Mike Leigh’s deceptively titled “Career Girls” might lull you into believing it to be easy viewing, with a sweet and fairly simple mainstream plot, but this ridiculously overlooked film has more layers than your average puff pastry.
Granted, there are some contrived moments and a bit of overacting here and there, but they greatly help us in exploring the relationship between central characters Hannah (Katrin Cartlidge) and Annie (Lynda Steadman) – former room mates from college six years ago. Having settled reasonably into their professional lives, they meet again over a weekend in London, and their past story is retold using intermittent flashbacks. When Annie first met Hannah in answer to an ad calling for a room mate with g.s.o.h, little did she know that she’d really need one – Hannah was a tense young woman with a lot of pent-up rage, whose searing – almost abrasive quick-witted remarks would put people off from even approaching her. Annie herself was hopelessly insecure, with a constant twitch and a crusty dermatitis-afflicted skin covering half her face. Ever submissive, her head slanted away from people in desperation to avoid eye contact. And yet, they stuck it out for four years in their grungy apartment on top of the Chinese takeaway.
Gone now are Annie’s twitches – a lot more self assured, she’s also devoid of any signs of her past skin affliction. Sharply dressed Hannah too is a pleasant departure from her younger unkempt self. A whole lot more calmer, she’s also mindful of other people’s feelings these days. But their reunion starts off rather awkwardly, with forced small talk and uneasy silences in between. The chillness in the air departs after Annie accompanies Hannah on an adventure across town with the ruse to view properties for sale. They meet characters from their past who sometimes even fail to recognise them, and as much as they bring back memories, they will also distinguish people who’ve made it from those who fell by the wayside. It becomes clear that while Hannah and Annie may have not kept in touch all these years, they’d invariably influenced each other without them noticing – and that they’ll always share a unique bond – a deep trust, and acceptance of each other as they are, that neither time nor distance will diminish. In meeting up, they had just strengthened that valuable and life-affirming bond…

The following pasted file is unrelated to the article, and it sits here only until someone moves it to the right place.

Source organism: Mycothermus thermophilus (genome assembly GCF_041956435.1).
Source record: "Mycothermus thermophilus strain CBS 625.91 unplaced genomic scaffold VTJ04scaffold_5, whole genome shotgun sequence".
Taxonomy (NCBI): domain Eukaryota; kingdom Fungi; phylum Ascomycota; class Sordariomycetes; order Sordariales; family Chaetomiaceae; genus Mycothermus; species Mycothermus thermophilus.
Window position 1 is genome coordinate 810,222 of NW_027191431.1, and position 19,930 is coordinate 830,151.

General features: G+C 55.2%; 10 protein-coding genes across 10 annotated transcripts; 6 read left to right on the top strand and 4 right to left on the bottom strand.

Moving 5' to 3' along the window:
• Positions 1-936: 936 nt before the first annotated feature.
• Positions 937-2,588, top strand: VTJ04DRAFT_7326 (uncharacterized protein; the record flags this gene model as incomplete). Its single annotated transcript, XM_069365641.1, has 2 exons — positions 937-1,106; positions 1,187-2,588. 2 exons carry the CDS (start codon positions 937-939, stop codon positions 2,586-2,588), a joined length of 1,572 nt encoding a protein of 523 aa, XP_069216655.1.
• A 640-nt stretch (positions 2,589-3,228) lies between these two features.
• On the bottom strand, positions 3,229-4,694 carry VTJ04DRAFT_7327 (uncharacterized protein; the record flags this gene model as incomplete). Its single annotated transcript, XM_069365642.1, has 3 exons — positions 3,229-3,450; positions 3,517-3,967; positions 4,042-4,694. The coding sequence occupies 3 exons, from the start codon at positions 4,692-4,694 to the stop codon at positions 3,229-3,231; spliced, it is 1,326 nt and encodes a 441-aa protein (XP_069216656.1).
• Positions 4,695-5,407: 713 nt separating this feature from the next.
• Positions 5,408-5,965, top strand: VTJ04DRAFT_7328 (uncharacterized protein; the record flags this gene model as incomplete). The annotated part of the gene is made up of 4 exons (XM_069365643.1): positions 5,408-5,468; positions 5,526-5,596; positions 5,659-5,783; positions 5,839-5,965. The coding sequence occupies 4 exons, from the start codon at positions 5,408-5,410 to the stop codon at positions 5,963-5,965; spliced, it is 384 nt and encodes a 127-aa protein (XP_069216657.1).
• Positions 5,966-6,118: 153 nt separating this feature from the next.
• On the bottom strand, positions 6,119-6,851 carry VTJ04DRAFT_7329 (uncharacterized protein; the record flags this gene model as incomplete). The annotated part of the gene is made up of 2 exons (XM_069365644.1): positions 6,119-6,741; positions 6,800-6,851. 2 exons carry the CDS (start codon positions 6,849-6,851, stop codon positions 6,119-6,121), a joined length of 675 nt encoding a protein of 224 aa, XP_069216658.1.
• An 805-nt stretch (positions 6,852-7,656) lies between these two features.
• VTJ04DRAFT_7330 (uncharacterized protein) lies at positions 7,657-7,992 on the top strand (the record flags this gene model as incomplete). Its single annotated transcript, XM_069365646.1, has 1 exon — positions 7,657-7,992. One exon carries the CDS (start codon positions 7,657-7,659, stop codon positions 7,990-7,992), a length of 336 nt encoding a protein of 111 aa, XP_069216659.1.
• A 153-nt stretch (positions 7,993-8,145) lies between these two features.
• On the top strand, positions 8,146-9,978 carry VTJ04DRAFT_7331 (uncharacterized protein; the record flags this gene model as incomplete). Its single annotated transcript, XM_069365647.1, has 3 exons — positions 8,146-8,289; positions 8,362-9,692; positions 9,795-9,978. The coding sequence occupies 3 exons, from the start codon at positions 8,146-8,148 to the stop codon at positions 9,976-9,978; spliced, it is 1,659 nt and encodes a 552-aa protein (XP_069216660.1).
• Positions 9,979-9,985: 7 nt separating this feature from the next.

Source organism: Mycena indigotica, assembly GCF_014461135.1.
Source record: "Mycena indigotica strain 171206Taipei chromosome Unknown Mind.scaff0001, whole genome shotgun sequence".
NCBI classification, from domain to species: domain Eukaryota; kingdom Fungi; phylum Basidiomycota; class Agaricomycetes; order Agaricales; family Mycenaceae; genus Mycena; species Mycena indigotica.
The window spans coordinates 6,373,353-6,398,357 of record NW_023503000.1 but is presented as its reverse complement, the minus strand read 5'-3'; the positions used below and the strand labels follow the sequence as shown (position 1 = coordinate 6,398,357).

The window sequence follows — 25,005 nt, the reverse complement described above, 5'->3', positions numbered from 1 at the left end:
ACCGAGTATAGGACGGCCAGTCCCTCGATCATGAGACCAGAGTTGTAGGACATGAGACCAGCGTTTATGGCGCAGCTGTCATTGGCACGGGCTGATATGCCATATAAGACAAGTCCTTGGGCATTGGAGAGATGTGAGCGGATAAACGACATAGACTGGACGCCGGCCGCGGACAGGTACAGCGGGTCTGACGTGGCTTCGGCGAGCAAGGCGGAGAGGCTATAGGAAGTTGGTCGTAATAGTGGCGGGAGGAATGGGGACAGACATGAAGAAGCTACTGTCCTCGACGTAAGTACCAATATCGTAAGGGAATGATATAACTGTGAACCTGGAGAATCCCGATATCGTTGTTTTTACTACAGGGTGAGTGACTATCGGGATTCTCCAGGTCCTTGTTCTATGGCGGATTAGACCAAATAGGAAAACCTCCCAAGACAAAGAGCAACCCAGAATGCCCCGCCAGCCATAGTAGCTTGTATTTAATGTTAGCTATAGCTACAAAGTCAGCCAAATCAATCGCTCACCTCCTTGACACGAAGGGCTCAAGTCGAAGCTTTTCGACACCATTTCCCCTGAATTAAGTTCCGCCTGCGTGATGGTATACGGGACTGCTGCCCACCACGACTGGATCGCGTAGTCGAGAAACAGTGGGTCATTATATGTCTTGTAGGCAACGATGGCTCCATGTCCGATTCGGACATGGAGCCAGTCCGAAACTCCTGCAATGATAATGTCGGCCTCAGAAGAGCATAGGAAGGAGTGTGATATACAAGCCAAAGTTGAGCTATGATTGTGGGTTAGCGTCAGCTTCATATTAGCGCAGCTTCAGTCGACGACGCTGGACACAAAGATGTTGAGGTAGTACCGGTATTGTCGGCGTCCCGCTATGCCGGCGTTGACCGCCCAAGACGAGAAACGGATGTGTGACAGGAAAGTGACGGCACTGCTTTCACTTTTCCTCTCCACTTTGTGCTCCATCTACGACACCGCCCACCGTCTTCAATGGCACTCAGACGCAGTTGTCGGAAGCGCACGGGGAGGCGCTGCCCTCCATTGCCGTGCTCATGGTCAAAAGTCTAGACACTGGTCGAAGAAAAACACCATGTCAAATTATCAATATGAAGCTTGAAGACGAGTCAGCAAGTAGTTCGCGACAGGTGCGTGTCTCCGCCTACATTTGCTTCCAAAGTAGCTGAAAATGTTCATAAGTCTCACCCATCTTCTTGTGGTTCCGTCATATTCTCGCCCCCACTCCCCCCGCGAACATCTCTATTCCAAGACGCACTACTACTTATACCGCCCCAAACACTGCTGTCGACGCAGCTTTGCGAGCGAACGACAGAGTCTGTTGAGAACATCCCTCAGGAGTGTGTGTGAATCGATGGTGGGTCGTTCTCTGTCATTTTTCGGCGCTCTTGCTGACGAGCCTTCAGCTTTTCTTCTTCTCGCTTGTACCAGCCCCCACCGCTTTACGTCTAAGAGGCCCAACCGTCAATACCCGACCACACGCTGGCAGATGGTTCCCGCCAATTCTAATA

As with any Mike Leigh film, it’s not the message, but the route it takes to be delivered that matters. The characterisation is what makes this film so special, and the sensational performance by late Katrin Cartlidge as Hannah, and the endearing portrayal of Annie by Lynda Steadman (making her film-début) combine to make this an engrossing character study on people and friendship. The dialogues, replete with highly inventive and sharp-witted one-liners, may not leave us in fits of giggles, but will help us swallow some bitter truths, and appreciate what we’ve so far achieved despite falling short of our own expectations. This reflective and woefully underrated Mike Leigh classic is Highly Recommended Viewing..!
The Nudity: Katrin Cartlidge
The few seconds of a topless Katrin Cartlidge gives me an excuse to write about the film. Not often have I wished a film had lasted a bit longer – this one did, engaging us even if nothing much happens in it. The aforementioned scene occurs after Hannah has sex with a lazy, skirt-chasing, and obviously handsome Adrian (Joe Tucker) – one that Annie too fancies.